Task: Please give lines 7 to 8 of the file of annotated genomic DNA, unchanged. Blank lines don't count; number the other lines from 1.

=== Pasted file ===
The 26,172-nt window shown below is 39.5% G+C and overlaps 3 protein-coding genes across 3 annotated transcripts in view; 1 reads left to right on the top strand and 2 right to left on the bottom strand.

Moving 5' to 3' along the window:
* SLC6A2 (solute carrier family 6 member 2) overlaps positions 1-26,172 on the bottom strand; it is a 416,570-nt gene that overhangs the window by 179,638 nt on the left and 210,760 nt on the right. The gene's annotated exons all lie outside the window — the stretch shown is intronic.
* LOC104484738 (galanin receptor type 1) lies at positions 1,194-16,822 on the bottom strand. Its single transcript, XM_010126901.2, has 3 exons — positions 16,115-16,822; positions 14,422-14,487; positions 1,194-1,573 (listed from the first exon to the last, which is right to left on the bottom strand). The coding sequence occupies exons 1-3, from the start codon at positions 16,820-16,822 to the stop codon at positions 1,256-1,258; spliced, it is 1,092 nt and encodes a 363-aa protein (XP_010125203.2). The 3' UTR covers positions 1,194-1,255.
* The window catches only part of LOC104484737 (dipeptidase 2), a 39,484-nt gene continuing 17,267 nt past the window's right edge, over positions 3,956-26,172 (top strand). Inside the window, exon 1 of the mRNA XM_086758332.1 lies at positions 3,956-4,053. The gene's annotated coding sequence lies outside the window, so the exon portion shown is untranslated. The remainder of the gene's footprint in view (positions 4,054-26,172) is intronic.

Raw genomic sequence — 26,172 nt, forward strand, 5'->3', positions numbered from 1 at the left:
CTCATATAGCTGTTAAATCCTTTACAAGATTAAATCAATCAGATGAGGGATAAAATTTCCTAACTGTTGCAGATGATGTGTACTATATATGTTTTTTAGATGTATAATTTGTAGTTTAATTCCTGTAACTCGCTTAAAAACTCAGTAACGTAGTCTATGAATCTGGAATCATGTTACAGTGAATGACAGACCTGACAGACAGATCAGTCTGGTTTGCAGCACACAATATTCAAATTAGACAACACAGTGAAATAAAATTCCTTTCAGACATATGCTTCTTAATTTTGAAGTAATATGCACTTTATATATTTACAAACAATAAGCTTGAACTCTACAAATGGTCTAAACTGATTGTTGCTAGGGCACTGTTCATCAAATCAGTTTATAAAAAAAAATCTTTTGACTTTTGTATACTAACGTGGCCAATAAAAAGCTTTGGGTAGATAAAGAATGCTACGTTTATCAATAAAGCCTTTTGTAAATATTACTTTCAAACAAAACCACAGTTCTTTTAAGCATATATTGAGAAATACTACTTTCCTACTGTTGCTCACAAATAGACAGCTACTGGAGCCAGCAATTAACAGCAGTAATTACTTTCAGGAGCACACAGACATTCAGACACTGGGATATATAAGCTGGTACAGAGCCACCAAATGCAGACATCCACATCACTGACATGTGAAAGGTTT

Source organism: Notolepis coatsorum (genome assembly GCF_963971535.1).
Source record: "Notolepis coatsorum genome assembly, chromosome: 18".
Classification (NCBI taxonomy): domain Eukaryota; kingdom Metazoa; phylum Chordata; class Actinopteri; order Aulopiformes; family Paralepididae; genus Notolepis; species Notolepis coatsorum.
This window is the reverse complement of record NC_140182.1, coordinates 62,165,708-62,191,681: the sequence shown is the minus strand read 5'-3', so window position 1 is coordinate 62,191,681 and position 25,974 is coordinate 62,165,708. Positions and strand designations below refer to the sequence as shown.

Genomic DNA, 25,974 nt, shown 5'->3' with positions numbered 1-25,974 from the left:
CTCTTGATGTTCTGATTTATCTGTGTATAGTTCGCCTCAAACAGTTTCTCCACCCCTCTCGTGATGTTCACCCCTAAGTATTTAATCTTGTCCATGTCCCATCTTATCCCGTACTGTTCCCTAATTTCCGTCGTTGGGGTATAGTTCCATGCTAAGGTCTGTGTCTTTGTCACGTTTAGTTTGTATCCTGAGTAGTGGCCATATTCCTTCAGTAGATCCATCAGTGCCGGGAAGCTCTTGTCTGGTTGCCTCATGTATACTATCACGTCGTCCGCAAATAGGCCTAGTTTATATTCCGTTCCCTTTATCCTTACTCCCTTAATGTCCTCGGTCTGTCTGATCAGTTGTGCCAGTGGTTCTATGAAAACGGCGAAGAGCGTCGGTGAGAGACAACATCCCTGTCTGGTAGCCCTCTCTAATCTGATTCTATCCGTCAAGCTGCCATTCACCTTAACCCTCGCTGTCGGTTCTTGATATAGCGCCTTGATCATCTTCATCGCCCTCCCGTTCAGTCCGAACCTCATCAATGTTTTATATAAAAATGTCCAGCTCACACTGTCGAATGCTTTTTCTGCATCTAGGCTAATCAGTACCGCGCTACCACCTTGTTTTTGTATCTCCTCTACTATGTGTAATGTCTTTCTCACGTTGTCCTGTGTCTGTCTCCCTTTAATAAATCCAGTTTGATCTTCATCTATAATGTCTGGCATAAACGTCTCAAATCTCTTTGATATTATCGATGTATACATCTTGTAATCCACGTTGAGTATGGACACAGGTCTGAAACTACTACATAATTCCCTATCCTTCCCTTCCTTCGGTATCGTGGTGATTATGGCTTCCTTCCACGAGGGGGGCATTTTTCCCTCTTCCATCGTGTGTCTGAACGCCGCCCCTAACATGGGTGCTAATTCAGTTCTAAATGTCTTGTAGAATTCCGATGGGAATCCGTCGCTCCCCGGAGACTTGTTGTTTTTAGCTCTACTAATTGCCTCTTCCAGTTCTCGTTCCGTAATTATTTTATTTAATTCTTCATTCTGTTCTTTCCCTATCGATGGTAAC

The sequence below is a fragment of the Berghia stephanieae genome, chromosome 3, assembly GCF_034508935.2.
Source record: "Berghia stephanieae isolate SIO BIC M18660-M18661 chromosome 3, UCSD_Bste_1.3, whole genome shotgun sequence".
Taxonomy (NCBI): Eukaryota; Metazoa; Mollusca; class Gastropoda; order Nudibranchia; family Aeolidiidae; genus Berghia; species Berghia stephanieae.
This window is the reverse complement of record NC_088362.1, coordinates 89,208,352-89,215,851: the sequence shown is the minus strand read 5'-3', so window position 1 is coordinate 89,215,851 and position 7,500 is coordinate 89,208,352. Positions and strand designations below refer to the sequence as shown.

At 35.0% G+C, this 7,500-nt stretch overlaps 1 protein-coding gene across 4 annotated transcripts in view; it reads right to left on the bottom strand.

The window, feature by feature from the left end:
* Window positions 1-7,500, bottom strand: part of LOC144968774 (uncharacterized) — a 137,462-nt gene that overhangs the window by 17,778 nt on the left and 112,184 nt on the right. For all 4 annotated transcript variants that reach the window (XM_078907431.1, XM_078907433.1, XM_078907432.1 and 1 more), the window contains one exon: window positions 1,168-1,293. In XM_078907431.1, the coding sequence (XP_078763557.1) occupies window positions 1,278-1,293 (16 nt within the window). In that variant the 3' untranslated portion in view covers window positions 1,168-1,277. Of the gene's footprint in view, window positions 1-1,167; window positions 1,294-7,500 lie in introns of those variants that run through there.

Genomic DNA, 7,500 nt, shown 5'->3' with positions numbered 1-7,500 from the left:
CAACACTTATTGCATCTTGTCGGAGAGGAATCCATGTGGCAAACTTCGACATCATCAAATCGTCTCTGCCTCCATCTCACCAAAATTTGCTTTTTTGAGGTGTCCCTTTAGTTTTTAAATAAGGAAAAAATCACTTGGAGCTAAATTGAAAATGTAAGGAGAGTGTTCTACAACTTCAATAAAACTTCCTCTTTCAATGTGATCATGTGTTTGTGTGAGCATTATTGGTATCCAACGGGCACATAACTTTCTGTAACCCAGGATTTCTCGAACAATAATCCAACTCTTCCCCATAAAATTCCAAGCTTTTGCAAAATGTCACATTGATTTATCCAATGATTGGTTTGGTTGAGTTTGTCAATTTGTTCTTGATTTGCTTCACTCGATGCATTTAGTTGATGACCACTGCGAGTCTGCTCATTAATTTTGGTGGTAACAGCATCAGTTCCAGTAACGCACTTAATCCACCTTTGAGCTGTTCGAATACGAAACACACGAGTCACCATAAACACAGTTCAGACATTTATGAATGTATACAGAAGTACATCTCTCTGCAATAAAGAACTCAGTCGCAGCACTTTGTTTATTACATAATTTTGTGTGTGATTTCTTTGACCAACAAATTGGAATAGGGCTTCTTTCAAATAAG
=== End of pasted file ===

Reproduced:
CTCATATAGCTGTTAAATCCTTTACAAGATTAAATCAATCAGATGAGGGATAAAATTTCCTAACTGTTGCAGATGATGTGTACTATATATGTTTTTTAGATGTATAATTTGTAGTTTAATTCCTGTAACTCGCTTAAAAACTCAGTAACGTAGTCTATGAATCTGGAATCATGTTACAGTGAATGACAGACCTGACAGACAGATCAGTCTGGTTTGCAGCACACAATATTCAAATTAGACAACACAGTGAAATAAAATTCCTTTCAGACATATGCTTCTTAATTTTGAAGTAATATGCACTTTATATATTTACAAACAATAAGCTTGAACTCTACAAATGGTCTAAACTGATTGTTGCTAGGGCACTGTTCATCAAATCAGTTTATAAAAAAAAATCTTTTGACTTTTGTATACTAACGTGGCCAATAAAAAGCTTTGGGTAGATAAAGAATGCTACGTTTATCAATAAAGCCTTTTGTAAATATTACTTTCAAACAAAACCACAGTTCTTTTAAGCATATATTGAGAAATACTACTTTCCTACTGTTGCTCACAAATAGACAGCTACTGGAGCCAGCAATTAACAGCAGTAATTACTTTCAGGAGCACACAGACATTCAGACACTGGGATATATAAGCTGGTACAGAGCCACCAAATGCAGACATCCACATCACTGACATGTGAAAGGTTT

Source organism: Notolepis coatsorum (genome assembly GCF_963971535.1).